AOL, Inc. (AOL) was a prime example of a tech bubble stock. In 2000, the small company was able to merge with Time Warner (TWC) for $164 billion and now the company has a market cap of only $1.83 billion. In the aftermath of what is called the worst merger in business history, AOL today is a very different company than it was in the tech bubble days. Its business model has changed dramatically and AOL is now trying to downsize instead of grow. The one thing that hasn't changed is the AOL shares are very overvalued.
Analysts expect AOL earnings per share to be 40 cents in 2012 and 56 cents in 2013, giving the company one year and two year forward P/E ratios of 48.2 and 34.4, respectively. Going forward, analysts expect the stock to grow at 9.9 percent annually over the next 5 years, which is below the market average.
Bulls for the stock justify this overvaluation by the fact that AOL is trying to downsize. Revenue for AOL has decreased every year since the AOL Time Warner split and this is supposed to continue until at least 2013. In addition, AOL announced last week that it hired Evercore Partners (EVR) to find a buyer for all of its patents.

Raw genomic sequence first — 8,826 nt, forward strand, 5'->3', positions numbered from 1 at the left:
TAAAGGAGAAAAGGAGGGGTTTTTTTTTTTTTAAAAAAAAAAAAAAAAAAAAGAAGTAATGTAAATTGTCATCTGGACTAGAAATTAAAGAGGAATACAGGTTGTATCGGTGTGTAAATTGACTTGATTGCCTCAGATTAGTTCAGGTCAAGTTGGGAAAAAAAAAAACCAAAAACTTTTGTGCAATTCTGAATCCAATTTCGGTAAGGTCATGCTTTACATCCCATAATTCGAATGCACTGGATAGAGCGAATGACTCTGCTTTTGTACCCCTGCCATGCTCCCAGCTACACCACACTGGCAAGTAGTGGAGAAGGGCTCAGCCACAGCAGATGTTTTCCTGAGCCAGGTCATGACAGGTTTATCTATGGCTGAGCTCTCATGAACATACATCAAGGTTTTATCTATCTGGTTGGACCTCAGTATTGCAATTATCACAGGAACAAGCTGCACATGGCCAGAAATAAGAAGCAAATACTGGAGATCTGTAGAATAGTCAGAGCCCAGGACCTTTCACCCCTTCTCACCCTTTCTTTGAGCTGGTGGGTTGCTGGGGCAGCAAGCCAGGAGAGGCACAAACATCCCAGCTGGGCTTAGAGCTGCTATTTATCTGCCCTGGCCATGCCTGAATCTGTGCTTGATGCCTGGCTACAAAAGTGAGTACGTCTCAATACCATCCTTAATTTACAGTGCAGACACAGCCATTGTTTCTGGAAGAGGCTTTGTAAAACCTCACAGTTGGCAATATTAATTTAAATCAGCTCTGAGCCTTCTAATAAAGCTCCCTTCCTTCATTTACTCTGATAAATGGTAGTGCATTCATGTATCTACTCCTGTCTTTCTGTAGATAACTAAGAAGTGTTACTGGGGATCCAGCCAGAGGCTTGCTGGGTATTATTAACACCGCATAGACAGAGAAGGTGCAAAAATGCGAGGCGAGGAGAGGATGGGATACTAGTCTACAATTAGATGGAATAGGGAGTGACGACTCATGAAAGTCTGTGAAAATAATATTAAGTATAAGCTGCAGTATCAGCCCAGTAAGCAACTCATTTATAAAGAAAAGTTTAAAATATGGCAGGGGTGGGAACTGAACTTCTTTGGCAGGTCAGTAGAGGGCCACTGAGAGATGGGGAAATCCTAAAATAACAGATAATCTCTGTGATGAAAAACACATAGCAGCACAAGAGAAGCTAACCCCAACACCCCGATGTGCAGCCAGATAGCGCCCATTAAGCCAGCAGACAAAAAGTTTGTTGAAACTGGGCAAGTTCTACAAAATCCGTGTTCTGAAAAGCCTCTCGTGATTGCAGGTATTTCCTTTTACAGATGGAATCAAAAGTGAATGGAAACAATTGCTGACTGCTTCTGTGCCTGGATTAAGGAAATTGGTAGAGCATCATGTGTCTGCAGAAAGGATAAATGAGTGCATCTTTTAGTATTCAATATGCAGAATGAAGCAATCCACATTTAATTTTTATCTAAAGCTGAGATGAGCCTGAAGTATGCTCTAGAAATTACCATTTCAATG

AOL currently has $2.825 billion in assets and $652.4 million in liabilities on its most recent balance sheet. Unfortunately, over $1 billion of those assets is Goodwill, which almost certainly is overvalued. The company has $173.6 million in treasury stock on its balance sheet, which it began accumulating in quarter three of 2011. Although AOL's current strategy is to downsize near-term, it's not really a reason to hop on board.
Everything that AOL does is substitutable. What keeps the company alive is cash flow from the other web sites that it bought along with customers who still use AOL e-mail out of old habit. If AOL liquidates too far, it will either begin to lose good sources of cash flow or its brand. This strongly devalues AOL's assets and gives it a much lower price tag than what the market currently puts on it.
A lot of people are on board with AOL being overvalued. The stock has a short ratio of 13.2, and 15.8 percent of the float is shorted. Going forward, expect a bear run soon if the shorts can continue to apply pressure. Expect shares to drop under $15, or 22.2 percent, in the next year.